"A research study found that the relationship between footbridge height and the usage frequency leads to a decrease in the likelihood of utilising this infrastructure. Being in a hurry is highly associated with pedestrians crossing at the street level.
"Even before the sky bridge opening, pedestrians have been crossing this main road as there are pedestrian signs and traffic lights which encourage people to cross on the streets, and this seems to continue.
"With this situation, the current bridge location may not be the most strategic place since it is far-off from Center Point Shopping Mall main entrances which pedestrians frequently use. A sky bridge may not actually be necessary if only we can implement a ‘traffic calming’ strategy and more visible zebra crossings in front of the entrances so people can cross at ease instead of jaywalking," said the team.
KotaKita explained that on the connection to the first floor of Center Point Shopping Mall, which does not have stairs connecting to the ground floor means that if pedestrians come from another side of the road and they directly want to access the ground floor of the mall, it is more convenient to cross the road instead of using the sky bridge which somehow defeats the purpose of the costly bridge.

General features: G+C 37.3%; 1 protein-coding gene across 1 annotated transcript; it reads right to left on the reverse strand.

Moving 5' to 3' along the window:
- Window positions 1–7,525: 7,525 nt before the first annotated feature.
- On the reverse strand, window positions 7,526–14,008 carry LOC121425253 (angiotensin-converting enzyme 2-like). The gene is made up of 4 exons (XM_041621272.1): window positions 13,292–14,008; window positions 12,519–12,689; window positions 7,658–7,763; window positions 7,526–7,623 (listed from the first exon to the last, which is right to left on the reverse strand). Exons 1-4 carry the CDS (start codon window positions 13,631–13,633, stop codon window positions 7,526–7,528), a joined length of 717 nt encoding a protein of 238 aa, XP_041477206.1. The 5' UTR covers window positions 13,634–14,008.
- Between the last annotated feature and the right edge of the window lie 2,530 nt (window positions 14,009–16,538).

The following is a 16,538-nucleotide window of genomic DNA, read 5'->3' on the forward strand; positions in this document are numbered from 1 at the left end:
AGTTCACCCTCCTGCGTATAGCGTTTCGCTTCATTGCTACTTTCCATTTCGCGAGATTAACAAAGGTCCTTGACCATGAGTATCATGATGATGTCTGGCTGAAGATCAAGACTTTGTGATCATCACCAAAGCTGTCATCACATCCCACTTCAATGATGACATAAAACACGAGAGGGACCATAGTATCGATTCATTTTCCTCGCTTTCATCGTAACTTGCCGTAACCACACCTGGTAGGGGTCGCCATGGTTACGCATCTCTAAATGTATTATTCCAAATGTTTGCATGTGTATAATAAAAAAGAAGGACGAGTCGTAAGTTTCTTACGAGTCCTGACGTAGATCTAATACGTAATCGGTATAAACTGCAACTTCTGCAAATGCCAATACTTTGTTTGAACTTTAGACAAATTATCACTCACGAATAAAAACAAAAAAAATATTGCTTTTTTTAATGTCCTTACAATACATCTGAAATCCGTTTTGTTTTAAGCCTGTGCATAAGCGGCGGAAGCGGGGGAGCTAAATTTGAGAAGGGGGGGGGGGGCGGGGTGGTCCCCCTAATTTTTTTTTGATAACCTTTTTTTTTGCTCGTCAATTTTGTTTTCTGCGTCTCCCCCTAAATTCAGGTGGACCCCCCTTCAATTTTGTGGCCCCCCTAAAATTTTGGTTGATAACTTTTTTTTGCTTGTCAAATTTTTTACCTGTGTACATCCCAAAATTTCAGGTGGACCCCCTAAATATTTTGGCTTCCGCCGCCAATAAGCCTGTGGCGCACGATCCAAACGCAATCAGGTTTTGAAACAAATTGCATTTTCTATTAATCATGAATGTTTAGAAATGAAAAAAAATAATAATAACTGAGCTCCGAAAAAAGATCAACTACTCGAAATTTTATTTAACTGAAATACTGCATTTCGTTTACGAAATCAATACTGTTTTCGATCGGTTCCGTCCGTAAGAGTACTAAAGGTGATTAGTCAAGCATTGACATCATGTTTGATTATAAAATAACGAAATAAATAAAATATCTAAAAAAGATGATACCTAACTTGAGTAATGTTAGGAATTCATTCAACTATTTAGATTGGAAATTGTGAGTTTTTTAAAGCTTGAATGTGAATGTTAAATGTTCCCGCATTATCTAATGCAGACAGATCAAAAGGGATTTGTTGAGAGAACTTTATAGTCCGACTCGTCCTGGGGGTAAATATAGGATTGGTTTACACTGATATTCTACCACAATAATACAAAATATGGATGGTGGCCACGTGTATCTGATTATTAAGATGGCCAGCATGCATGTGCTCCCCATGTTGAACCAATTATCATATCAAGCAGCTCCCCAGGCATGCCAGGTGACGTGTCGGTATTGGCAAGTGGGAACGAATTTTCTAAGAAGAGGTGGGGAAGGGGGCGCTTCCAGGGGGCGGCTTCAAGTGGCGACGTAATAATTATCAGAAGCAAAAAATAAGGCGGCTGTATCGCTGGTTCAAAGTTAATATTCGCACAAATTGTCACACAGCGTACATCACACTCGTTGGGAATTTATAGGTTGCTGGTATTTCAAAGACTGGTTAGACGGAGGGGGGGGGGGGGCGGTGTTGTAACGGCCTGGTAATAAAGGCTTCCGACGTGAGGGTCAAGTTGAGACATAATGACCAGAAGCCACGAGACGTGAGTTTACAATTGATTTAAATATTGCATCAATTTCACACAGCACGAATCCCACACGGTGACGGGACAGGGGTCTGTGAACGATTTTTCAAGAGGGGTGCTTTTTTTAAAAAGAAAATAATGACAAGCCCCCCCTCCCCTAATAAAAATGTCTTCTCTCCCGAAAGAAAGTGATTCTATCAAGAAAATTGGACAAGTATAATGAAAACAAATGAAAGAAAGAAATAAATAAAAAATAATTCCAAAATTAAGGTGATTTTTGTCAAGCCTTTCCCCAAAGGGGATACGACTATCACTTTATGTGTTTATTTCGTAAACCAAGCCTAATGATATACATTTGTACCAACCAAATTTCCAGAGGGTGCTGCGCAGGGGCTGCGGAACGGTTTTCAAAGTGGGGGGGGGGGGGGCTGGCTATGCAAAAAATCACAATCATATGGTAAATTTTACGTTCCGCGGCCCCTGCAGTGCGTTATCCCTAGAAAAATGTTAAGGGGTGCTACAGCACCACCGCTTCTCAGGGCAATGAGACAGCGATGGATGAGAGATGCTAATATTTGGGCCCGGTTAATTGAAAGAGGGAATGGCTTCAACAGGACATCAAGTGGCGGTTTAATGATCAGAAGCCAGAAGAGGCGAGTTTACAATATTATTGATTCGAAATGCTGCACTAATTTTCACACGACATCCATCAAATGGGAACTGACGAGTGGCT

Hence, the team asserted that it would be best to have stairs to the ground floor at the end of the mall's bridge to enhance continuity.
"Even so, during the non-rainy weather, it is expected that people may tend to walk via the road since it already has a pathway and curbs as a buffer. Similar cases may happen for pedestrians who come over to Warisan Square Commercial Centre as they might prefer to cross the road instead of using the sky bridge since the area beyond the end does not have coverings to get to the buildings and nearby bus stop. Again, this is impractical during hot and rainy days.